Michael Bly`s comment is another that has been waiting for moderation for several weeks (which I apologize for). If the land in question was legally included in a planning unit that was in residential use (as appears to be the case), the transfer of ownership would not have affected the position. Sumption suggests that curtilage can be extended easily and that there is no qualified time before it can be treated in this way. The condition is that the curtilage can only be extended to a single area that is already legally part of the residential planning unit, which seems to be the case here. So I can`t help but feel that the wooden summer house was allowed, but I would need instructions to properly check the position. I certainly do not accept that the rights of the rights apply only to the initial curtilage. In response to the anonymous comment of 17.02.14, a detailed answer to this question would require more information on the facts. However, the general rule is that the list includes buildings and structures built before July 1, 1948 and which, at the time of listing in the listed building, were in the vicinity of the listed building. Subsequent changes in the size and shape of the curvature would not affect the position. The Supreme Court is following the Fourth Amendment that houses and their conditions of treatment are protected from inappropriate searches without an arrest warrant.
However, curtilage is less protected than a home. In the absence of “No Trespassing” signs or closed-door fences, it is reasonable for a person (including a police officer) to move from a public space to the apparent main entrance of the house and use the most obvious means of “knocking and talking” with a resident. But for the rest, government officials need approval, an arrest warrant or a probable cause of circumstances to enter the house. We installed a 3Kw solar panel about 13 months ago. A neighbour complained to the local authority (Dacorum Borough Council) and its head of conservation said that two of our panels “affect the recruitment of listed buildings.” Apparently, they must be moved, removed or asked for permission to keep them. Comments, please? Dear Martin GoodallI have a question as to whether I… Our holiday home is part of a small terrace of 5 apartments, our is the 3rd cottage, but our garden sits just behind the terrace… We have a small cobbled courtyard at the back of the hut for washing and access, but our garden sits 7m further down the alley at the end of the other garden terraces…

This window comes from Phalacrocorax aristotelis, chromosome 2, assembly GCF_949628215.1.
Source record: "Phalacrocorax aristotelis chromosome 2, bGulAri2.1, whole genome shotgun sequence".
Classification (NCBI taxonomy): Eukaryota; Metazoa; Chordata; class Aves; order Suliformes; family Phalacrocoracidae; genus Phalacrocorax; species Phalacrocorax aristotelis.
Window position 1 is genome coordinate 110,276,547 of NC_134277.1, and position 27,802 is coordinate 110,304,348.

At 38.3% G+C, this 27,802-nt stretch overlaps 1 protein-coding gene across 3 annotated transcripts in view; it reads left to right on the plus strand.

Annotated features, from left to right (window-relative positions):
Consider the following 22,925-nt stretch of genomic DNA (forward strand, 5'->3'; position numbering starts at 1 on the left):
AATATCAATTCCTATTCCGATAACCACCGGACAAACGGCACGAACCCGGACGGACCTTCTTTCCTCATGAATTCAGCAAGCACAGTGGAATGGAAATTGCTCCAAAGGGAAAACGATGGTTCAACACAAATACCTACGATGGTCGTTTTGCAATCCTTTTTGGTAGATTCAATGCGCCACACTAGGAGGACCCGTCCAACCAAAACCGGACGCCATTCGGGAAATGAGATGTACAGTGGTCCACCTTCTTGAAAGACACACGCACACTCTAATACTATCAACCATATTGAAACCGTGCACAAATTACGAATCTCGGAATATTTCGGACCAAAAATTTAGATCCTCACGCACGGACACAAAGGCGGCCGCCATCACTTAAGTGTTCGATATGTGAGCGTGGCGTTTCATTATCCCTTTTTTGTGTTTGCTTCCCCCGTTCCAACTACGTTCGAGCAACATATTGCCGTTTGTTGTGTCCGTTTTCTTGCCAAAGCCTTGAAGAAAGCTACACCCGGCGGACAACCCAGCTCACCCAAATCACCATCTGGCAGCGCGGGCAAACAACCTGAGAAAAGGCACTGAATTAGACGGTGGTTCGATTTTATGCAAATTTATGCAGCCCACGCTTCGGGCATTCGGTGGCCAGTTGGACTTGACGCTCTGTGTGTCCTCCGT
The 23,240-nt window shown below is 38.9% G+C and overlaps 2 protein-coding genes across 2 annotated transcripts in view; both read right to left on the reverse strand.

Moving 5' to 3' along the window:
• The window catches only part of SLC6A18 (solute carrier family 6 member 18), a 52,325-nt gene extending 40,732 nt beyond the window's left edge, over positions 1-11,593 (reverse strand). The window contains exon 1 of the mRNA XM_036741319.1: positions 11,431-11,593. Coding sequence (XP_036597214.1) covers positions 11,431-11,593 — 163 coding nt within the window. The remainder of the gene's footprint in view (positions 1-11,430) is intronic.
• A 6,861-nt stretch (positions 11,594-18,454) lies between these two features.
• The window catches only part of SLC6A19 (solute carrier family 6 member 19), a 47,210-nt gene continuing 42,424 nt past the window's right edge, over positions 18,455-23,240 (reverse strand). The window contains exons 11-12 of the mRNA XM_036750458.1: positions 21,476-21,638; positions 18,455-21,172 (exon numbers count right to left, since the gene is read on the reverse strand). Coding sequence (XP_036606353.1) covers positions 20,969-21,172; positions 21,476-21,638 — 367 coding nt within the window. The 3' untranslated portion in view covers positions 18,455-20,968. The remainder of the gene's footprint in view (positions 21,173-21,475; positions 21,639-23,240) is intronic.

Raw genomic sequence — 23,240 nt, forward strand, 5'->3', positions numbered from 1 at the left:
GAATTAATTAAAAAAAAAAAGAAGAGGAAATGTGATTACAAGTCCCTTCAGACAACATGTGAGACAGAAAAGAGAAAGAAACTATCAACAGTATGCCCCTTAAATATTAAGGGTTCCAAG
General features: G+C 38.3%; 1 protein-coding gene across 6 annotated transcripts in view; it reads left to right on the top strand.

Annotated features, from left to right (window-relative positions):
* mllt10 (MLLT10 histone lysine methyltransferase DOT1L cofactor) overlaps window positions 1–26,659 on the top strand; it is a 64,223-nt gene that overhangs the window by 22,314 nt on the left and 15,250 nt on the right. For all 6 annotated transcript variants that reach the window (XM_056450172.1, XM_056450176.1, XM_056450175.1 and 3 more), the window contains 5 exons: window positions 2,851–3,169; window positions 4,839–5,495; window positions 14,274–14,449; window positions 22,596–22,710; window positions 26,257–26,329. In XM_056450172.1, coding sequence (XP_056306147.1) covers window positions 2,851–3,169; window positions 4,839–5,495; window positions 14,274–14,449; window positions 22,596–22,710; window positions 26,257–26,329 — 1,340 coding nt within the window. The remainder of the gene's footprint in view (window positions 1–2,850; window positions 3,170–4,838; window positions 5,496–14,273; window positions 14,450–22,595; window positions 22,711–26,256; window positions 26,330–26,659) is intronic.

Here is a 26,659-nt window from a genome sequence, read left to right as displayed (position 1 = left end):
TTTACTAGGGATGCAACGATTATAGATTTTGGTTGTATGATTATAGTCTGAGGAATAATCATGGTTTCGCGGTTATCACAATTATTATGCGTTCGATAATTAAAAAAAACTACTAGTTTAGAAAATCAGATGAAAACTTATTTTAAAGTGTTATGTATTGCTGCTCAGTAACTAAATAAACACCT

we wondered if this was still considered curtilage and whether it was subject to authorized development for a studio… All the advice would be grateful. Thanks in advance as to as to the curtilage, would a building on the ground be considered part of the residential situation, if it has legally its own address?c.a., 349 Mockingbird St. and 349A Mockingbird St. Hello, I wonder if you are able to settle a case for me. A developer proposes to build nearly 100 properties on the land behind our house. Our land goes straight back into the field, with literally half a metre between the house and the fence (which we built). The developer proposes that houses that return directly to ours, a small amount of green space “heavily developed inside the curtilage of land 68-69″ (i.e.
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